Sunday, April 5, 2015

And So It Begins: Welcome Home


The Teenager came home yesterday.

I waited for two hours, tracking her plane as it landed, sat on the tarmac for a bit, and then pulled into the gate. She cleared customs quickly and only requested a ginger ale be waiting when she came out for a turbulence-induced queasy belly.

I didn't recognize her immediately as she strode through the crowd at International Arrivals. Her hair was in a messy bun, and she was all in black; tall, confident. Then I saw her, a moment before she saw me. Her face lit up when our eyes met, and I had the pleasure of my teenaged daughter running to greet me in public.

I imagine this is just the beginning of the times I will be picking her up at airports.

I thought I would miss her more in the longing, lonely sense of missing someone, but mostly I just felt elated that she was out in the world and proud that I was able to send her there. There were definitely moments this week when I missed her chatter, and the hugs I got when I picked her up and before she went to bed were sorely missed, but mostly I was glad to have sent her off.

Parenting seems to always be a balance between two things. When they are little, you are balancing keeping them safe (i.e., poking their eye out on the corner of the coffee table) with letting them learn new things (like how to walk). In adolescence, right now it seems to be letting go and enfolding.

I have to let her leave me so that I can feel the pleasure of her return.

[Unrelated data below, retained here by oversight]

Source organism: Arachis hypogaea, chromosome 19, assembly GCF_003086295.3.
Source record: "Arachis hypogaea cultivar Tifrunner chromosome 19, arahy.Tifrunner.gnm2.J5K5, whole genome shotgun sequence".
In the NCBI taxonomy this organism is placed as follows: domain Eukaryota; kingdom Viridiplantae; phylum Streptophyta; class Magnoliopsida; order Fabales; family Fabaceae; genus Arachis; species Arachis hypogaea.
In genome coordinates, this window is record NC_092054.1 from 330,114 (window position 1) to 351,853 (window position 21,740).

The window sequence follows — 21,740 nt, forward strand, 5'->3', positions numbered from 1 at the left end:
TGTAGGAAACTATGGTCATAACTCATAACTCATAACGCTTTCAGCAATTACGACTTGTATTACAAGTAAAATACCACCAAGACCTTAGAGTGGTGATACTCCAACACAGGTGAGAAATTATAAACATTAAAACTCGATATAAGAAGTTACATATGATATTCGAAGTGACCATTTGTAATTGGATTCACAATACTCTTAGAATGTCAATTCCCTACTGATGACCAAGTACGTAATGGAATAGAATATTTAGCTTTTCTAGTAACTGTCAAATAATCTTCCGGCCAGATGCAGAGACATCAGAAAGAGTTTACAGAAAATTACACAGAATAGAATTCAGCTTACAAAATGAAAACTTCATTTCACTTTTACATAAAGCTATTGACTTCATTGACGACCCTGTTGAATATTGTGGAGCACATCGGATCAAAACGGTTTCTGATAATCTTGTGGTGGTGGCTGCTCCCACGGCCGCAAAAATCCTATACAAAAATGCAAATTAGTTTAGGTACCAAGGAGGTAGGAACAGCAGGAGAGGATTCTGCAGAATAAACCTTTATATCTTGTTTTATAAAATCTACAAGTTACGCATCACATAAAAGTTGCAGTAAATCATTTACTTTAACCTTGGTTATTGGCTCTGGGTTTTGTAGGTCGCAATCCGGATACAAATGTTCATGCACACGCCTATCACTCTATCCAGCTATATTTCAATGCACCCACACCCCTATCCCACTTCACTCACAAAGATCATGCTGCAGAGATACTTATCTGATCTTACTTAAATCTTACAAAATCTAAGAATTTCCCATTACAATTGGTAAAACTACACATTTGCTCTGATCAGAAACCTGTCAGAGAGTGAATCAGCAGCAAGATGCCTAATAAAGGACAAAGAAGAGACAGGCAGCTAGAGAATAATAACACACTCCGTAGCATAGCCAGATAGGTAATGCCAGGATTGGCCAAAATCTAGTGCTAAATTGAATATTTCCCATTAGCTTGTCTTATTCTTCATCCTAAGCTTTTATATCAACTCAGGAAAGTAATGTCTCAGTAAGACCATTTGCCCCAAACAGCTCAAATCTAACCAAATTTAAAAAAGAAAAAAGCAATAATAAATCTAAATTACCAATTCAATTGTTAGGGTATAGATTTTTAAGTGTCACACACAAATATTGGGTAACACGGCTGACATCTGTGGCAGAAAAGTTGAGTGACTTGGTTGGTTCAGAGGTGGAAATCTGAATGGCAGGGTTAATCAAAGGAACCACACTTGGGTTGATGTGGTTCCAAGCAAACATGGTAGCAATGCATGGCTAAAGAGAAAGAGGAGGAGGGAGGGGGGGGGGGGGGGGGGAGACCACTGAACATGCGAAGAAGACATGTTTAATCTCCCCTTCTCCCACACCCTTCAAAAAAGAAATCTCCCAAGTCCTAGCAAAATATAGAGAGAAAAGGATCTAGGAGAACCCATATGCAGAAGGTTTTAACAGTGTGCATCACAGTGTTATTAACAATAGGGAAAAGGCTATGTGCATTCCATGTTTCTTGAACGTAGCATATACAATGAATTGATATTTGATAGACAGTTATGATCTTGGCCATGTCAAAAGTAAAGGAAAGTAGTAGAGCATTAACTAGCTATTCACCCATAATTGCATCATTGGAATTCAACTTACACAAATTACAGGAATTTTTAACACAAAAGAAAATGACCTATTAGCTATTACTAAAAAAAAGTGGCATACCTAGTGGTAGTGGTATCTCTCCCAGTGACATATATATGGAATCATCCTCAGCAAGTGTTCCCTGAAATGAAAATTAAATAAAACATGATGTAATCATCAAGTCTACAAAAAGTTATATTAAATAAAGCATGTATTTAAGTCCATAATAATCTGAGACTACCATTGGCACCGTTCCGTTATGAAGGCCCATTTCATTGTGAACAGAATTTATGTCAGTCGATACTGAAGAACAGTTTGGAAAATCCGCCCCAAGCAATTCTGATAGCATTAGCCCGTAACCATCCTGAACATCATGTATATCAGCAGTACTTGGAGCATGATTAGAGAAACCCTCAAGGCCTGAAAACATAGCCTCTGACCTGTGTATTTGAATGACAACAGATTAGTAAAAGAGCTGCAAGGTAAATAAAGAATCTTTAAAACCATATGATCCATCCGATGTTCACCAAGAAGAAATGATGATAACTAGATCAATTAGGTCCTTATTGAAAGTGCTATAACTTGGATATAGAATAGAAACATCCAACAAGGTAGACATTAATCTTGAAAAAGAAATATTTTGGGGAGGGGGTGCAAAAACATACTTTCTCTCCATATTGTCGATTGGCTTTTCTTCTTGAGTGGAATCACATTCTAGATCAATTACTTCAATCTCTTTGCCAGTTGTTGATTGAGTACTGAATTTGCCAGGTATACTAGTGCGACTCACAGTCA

I have to let her make mistakes but then be there to figure out where to go from there.

She has to know that as much as I want her to come home I  want her to experience the world in equal measure.

These truths seem self-evident, but try it once. I am so proud of the woman she is becoming, but I still remember the fat wrists and the chubby cheeks. The tiny voice. The sweet smile and delicious kisses. I want her to take her time, to savor each part of life as it comes. Even grief, in its own way, is something that must be felt and experienced. I want her to slow down as life comes rushing towards her and carries her away from me like a leaf dancing on the surface of a stream.

So instead of moaning the loss of The Teenager to the world, this morning I am vowing that I will be her home, the one person she knows will always meet her at the gate, take her in, make sure her sheets are clean and that there is a juicy, mid-rare barbecue bacon burger with fries waiting.

I think that's our job as parents, really, to teach them to be independent and make good choices, then to send them out in the world to see how we did. I am just glad she is home and that I have her until the next time. Which may be sooner rather than later, as my evil plan seems to have worked and the travel bug has bitten.

Who are you home to?


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